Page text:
What is a Working Ratio?

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  • Written By: Bradley James
  • Edited By: Kathryn Hulick
  • Last Modified Date: 20 January 2020
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A profitable company must make more money than it spends. The equation is fairly simple: profit or net income is defined as revenues minus costs. Analysts use a measure referred to as the working ratio in order to measure a company's ability to pay its operating costs with annual revenues. It is calculated by dividing total annual operating costs by annual gross income.

As a ratio, gross profit and operating costs combine to give the investor an indication of business health from an operational perspective. A working ratio lower than one indicates the company is able to recover operating costs. A working ratio higher than one is an indication that the company cannot pay its operating costs.

To understand more about the working ratio, it is important to understand its components. Total annual operating cost is a measure of total expenses, not including depreciation or debt related costs. Depreciation is a non-cash expense and debt-related costs are not directly related to the cost of maintaining operations. As such, these two expenses are subtracted from total operating costs.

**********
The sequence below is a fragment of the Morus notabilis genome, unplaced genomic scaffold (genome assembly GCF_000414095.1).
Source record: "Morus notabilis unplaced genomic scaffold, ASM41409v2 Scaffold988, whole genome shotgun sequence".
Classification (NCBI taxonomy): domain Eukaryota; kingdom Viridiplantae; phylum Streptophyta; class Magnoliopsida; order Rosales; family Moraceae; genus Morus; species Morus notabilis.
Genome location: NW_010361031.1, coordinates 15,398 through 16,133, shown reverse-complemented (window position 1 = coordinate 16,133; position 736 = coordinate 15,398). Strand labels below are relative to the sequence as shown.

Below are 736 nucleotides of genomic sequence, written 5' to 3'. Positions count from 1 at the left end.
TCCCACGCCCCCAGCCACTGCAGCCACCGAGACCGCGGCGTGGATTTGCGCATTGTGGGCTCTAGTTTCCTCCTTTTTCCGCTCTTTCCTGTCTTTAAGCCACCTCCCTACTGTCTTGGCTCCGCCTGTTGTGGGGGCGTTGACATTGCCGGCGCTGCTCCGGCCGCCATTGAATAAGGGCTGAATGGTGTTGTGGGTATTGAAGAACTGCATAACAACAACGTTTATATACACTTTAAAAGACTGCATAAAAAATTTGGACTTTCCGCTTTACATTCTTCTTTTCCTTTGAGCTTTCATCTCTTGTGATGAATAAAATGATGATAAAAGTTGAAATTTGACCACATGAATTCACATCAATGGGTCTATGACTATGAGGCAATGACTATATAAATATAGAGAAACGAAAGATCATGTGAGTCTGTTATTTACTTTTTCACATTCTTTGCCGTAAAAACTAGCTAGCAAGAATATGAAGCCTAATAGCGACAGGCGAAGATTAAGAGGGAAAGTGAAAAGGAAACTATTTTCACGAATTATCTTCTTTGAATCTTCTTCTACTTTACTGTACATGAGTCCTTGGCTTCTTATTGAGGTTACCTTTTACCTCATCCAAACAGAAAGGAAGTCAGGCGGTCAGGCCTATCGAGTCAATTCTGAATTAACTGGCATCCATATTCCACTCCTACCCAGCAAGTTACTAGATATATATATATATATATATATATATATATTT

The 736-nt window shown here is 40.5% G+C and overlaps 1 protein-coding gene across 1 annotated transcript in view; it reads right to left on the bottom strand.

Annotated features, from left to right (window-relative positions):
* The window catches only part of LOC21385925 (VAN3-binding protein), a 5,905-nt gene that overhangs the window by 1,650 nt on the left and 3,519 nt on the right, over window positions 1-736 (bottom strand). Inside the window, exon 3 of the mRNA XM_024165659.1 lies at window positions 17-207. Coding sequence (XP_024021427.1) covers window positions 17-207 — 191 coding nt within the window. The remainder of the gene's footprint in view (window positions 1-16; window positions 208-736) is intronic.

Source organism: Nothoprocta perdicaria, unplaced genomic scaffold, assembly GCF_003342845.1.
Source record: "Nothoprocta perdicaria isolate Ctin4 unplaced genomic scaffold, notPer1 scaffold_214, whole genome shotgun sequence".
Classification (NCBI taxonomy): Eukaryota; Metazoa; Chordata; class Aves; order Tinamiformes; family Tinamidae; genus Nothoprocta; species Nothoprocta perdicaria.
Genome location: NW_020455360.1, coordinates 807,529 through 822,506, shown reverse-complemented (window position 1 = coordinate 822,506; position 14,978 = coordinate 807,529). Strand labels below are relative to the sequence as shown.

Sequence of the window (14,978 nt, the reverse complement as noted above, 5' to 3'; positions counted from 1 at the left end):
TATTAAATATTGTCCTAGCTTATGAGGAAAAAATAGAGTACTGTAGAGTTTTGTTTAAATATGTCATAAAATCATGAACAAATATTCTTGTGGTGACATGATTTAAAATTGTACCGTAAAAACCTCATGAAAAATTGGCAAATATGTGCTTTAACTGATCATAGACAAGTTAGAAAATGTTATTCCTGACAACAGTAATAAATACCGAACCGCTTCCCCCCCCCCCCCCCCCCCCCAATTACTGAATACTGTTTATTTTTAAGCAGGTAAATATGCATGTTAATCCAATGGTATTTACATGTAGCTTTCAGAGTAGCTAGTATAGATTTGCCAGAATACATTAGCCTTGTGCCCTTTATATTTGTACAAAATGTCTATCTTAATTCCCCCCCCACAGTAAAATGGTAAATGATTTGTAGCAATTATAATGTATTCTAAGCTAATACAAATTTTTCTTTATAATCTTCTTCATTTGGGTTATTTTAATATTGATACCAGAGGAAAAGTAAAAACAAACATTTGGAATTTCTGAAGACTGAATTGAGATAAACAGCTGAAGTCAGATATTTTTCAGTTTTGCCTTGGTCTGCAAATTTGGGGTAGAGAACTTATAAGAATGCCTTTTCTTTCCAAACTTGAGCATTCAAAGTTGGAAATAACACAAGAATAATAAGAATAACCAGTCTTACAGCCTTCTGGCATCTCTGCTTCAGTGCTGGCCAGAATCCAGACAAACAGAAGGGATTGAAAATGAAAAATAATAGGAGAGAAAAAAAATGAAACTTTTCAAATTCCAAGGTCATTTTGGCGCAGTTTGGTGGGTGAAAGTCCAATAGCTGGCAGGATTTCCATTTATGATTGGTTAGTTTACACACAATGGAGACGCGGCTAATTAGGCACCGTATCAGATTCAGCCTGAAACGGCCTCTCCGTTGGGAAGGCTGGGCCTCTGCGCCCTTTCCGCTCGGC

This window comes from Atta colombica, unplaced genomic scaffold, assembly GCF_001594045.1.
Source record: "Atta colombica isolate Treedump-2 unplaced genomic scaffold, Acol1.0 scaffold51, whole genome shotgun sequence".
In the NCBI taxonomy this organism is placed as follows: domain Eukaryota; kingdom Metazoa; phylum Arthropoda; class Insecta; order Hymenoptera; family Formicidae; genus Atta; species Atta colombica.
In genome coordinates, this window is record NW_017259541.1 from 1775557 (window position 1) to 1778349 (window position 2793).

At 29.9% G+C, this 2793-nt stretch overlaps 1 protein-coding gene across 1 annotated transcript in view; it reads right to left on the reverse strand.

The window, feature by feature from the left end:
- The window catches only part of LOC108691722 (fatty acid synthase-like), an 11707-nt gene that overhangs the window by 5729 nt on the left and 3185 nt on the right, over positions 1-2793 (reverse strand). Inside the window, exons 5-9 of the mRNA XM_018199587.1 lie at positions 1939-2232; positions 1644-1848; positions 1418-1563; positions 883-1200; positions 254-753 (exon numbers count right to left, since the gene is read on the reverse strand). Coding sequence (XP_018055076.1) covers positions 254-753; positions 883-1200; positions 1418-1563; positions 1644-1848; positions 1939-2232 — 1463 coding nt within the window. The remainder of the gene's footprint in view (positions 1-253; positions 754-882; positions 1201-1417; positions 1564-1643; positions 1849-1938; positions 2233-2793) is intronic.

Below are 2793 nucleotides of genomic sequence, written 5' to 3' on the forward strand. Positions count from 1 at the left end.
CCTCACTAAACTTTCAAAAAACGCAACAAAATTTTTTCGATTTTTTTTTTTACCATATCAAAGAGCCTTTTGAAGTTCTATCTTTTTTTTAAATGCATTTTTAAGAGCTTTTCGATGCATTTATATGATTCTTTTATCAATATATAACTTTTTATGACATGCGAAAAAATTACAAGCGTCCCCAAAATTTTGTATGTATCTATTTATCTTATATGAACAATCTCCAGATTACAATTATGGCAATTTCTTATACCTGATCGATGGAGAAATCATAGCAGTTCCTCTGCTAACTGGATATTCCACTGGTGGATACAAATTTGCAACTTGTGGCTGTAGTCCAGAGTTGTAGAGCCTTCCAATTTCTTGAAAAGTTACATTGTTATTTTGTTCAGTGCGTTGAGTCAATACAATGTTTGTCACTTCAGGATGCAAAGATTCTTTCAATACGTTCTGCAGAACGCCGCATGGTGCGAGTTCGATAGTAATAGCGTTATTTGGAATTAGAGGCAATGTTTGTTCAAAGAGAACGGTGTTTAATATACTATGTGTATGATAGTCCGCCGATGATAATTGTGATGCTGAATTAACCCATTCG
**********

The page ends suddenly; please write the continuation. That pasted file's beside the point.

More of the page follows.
Gross income is determined by subtracting the cost of goods, services and inventory sold from revenue. For instance, if annual revenues are $100,000 U.S. Dollars (USD) and the cost of goods sold is $60,000 USD, gross income is $40,000 USD. Many analysts look at gross income as an indication of the quality of a company's overall business model. Consequently, it is often used by investors interested in companies in the same industry or in the same line of business. If an investor wants to buy a company which sells baseballs, he or she can compare the gross profit margin of each company to see which company sells the baseballs at a lower operating cost.

One variation of the working ratio is working capital. It is calculated by subtracting current liabilities from current assets. Current assets are those assets which can be sold in one year or less. Current liabilities are those liabilities which must be paid in one year or less. This calculation is viewed as a measure of a company's operational efficiency.

Like the working ratio, working capital speaks to a company's ability to manage cash on a daily basis. That is, the calculation is commonly used as a way to measure a company's ability to manage cash flow. Examples of working capital are inventory, accounts receivable and accounts payable. The faster a company can convert these items to cash the better it is doing from a cash management perspective.



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